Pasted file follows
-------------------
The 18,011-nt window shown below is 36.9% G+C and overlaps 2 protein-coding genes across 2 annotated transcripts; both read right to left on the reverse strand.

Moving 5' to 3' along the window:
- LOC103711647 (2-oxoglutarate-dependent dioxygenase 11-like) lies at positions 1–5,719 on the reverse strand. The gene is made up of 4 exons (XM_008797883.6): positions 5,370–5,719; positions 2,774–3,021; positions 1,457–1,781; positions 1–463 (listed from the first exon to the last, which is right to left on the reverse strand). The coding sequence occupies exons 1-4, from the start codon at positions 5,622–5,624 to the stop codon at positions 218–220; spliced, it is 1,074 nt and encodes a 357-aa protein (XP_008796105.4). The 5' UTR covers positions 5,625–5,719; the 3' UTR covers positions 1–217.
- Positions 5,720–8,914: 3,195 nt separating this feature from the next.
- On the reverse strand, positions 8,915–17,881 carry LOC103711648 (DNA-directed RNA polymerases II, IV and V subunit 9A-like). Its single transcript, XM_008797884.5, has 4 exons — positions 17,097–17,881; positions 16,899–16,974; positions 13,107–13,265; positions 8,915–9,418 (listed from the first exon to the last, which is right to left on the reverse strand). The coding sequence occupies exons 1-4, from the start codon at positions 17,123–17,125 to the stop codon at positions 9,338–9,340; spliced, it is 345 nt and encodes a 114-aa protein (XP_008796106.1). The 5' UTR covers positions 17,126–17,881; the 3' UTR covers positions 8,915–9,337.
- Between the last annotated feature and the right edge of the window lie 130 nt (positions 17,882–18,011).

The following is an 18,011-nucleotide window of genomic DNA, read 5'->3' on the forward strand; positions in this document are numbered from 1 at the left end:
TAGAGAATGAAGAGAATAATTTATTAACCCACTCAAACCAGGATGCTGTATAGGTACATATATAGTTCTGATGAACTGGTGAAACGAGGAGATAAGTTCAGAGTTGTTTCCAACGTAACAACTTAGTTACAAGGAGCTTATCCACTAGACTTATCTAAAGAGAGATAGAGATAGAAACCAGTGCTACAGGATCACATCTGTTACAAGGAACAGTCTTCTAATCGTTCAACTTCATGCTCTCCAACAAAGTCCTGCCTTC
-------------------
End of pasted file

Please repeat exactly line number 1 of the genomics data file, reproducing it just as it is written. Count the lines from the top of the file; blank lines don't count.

The 18,011-nt window shown below is 36.9% G+C and overlaps 2 protein-coding genes across 2 annotated transcripts; both read right to left on the reverse strand.